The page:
When a company in a dispute suggested a particular adjudicator be appointed to its case, the other party was incensed. Here’s what happened …
Unbeknown to the party on the other side of the dispute, the firm that started the adjudication steered the adjudicator appointing body to a preferred adjudicator. Very helpful, said the nominating body and duly appointed the chap. Then the other party found out. “This strikes us,” wrote Camden council, “as highly unconventional.”
Camden was peeved, even suspicious about the way main contractor Makers UK had teed-up who would adjudicate. Camden was quite wrong to use the word unconventional. It happens quite a lot and has been a subject of debate for ages. About half the folk say it’s okay and half say it’s not. The judgment by Mr Justice Akenhead is ever so welcome, at least to you adjudicator nominating bodies, who can breathe a sigh of relief. The judge said: “The fact that individuals within Camden are concerned by what has happened is not in itself material. Parties must avoid making mountains out of molehills, even if something happens that is outside their immediate experience.” We adjudicators in these 10 years of construction adjudication have become ever so used to molehills and mountains.
Makers was Camden’s main contractor on £4.3m of repairs and renewals work at the Whittington Estate in Highgate. The usual JCT intermediate contract was in place and when relations became strained, Makers went to its solicitor, Fenwick Elliott, and was advised to adjudicate. The JCT intermediate form points to the RIBA as the adjudicator nominating body and Makers’ solicitor saw a snag with this. The solicitor knew the type of dispute was a question of law and weight of evidence, which meant it was best suited to an experienced lawyer adjudicator rather than an architect adjudicator.
Sometimes the type of dispute points the other way, and an architect is ideal, but not this time. So Makers’ solicitor looked around for a construction lawyer on the RIBA panel. There were not many. It narrowed suitability down to one and telephoned him to check availability. Oh, oh, that telephone call became a molehill. No, a mountain. The application form to the RIBA identified the name of the preferred adjudicator. The RIBA said fine, and notified both parties it had selected the suggested adjudicator. Camden climbed to the top of its mountain and yodelled “foul”.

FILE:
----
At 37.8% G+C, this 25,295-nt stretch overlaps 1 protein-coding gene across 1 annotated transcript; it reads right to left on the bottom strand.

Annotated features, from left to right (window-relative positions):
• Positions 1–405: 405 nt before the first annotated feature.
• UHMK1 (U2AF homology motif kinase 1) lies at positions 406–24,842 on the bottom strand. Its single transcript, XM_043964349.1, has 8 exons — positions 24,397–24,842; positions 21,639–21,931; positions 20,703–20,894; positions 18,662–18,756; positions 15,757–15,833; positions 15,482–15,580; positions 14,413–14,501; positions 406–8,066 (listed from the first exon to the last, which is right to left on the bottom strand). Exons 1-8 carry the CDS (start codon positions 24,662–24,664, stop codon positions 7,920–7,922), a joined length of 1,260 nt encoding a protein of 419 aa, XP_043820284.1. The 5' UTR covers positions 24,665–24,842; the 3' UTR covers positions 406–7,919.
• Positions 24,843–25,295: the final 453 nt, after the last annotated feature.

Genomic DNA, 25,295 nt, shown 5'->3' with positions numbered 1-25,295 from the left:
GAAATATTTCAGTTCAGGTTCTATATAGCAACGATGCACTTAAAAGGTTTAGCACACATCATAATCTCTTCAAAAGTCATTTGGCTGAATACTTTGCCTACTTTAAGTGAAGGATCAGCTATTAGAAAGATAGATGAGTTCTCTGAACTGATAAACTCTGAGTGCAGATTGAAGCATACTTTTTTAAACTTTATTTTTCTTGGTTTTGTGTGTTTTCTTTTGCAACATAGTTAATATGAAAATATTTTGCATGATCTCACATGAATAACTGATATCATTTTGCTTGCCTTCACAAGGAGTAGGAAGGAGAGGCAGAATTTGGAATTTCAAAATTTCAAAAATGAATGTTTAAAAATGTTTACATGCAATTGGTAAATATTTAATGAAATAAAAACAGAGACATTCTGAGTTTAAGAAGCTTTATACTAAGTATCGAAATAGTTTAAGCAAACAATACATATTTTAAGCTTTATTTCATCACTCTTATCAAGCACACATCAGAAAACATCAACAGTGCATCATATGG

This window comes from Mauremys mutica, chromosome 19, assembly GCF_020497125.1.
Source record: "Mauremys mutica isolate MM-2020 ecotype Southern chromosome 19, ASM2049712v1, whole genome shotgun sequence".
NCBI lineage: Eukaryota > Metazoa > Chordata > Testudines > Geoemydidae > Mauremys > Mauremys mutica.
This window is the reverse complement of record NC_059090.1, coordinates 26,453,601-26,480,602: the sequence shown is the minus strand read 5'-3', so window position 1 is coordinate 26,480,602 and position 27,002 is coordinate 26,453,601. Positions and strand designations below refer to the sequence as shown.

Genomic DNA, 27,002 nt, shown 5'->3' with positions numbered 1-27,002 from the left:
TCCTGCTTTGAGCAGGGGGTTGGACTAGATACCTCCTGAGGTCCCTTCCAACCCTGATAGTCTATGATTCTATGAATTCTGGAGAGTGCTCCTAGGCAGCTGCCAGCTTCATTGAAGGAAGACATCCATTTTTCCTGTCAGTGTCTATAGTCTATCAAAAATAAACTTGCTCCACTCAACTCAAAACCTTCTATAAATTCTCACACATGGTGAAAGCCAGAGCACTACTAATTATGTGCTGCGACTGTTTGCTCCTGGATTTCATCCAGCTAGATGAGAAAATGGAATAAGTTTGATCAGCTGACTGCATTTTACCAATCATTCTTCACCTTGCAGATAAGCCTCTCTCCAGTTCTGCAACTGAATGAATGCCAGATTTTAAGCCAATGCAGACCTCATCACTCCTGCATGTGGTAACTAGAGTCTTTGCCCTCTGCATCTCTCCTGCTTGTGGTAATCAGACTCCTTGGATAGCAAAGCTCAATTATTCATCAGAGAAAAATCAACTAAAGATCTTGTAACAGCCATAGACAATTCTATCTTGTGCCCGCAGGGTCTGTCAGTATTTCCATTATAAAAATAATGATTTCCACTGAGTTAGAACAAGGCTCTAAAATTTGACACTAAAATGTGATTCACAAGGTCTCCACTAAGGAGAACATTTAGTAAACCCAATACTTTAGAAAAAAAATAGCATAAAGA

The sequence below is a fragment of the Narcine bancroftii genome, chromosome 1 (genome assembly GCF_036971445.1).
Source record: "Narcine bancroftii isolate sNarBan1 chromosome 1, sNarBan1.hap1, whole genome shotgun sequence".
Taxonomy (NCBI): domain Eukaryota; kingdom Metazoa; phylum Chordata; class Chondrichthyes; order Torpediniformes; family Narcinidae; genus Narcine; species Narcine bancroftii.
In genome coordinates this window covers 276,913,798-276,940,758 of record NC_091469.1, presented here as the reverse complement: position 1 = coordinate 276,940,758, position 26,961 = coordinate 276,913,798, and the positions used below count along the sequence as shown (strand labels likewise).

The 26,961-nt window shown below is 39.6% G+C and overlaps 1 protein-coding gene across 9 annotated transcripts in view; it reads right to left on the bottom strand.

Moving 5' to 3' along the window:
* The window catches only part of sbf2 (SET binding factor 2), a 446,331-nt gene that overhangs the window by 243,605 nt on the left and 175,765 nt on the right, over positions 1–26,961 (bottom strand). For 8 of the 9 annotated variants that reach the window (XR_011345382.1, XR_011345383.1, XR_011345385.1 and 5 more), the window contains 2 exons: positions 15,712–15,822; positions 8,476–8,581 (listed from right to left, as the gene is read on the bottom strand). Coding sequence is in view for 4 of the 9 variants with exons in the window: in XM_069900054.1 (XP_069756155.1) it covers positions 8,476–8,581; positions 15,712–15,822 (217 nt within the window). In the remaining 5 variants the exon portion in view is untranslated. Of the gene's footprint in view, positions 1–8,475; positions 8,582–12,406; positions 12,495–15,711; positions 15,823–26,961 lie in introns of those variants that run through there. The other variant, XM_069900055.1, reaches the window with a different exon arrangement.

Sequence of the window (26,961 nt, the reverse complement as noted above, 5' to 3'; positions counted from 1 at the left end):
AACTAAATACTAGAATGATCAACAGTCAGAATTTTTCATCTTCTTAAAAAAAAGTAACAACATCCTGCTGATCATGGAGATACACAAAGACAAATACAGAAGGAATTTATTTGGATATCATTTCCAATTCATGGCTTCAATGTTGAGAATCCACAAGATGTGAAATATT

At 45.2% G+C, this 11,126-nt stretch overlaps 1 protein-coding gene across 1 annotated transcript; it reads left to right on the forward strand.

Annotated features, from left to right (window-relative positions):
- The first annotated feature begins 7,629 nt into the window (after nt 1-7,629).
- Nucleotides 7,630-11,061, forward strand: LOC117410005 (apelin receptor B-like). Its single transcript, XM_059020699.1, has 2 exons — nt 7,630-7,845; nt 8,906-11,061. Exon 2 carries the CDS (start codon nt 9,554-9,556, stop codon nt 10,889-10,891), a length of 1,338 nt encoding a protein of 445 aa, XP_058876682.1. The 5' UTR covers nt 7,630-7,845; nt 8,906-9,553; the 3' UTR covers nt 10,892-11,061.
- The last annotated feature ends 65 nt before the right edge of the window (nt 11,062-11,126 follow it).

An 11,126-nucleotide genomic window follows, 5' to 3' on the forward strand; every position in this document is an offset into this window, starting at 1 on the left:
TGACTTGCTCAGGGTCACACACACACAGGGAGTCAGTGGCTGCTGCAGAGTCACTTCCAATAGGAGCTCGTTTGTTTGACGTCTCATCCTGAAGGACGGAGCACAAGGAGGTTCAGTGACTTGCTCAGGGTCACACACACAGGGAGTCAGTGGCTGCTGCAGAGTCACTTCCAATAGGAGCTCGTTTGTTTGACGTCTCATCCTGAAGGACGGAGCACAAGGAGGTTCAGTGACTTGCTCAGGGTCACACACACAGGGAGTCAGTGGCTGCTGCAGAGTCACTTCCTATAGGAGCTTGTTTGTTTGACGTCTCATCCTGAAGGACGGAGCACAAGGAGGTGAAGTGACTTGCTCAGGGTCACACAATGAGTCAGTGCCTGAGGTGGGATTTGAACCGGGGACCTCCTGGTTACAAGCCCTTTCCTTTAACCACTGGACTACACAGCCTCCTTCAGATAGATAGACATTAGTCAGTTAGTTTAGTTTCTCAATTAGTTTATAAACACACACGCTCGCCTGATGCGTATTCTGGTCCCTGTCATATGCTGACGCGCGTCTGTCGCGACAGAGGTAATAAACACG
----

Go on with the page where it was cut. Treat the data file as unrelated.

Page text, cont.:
We adjudicators in these 10 years of construction adjudication have become ever so used to molehills and mountains
Now what does an adjudicator do about this turn of events? Well, he has to decide whether the events give the appearance of bias; decide, too, if he was chosen because he has a special relationship with one of the parties. For example, the lawyer adjudicator might be a part-time molehill builder for Makers.
The adjudicator made clear to Camden and Makers that, notwithstanding one side having put his name in the frame, there was no appearance of sin. Camden said he was wrong but would play the match and come to court afterwards if it lost. It did, and it did.
The judge was clear. There was nothing in the contract whether express or implied that barred the party seeking an appointment from making representations to the appointing body as to the attributes or even the name of the appointee. Further, the RIBA is an independent and respected institution, which holds itself out as able to nominate adjudicators. When a party suggests a name, it is entirely up to the appointing body whether it pays any attention; it can take it or leave it. Go further, it is not wrong or unhelpful for a party to make representations – it might even be sensible. So the idea of there being mischief and therefore a rule to prevent unilateral representations by the party seeking a nomination has no obvious support in commercial or practical terms.
Of course, if the strategy was driven by deception, some sleight of hand, intended to suborn the nomination system that would be intolerable. This was absolutely none of that, but, to be fair, it was a molehill that Camden was entitled to put on inquiry.
The adjudicator said that, notwithstanding one side having put his name in the frame, here was no appearance of, nor actual, sin
The judge had some observations:
• Unilateral contact before, during and after an adjudication is easily misconstrued
• If unilateral contact is made, do it in writing so as to provide a full record
• Nominating institutions might wish to consider whether notice of “suggestions” should be given to the other party.
Tony Bingham is a barrister arbitrator at 3 Paper Buildings Temple
Full case name: Makers UK Ltd v London Borough of Camden  EWHC 1836 (TCC)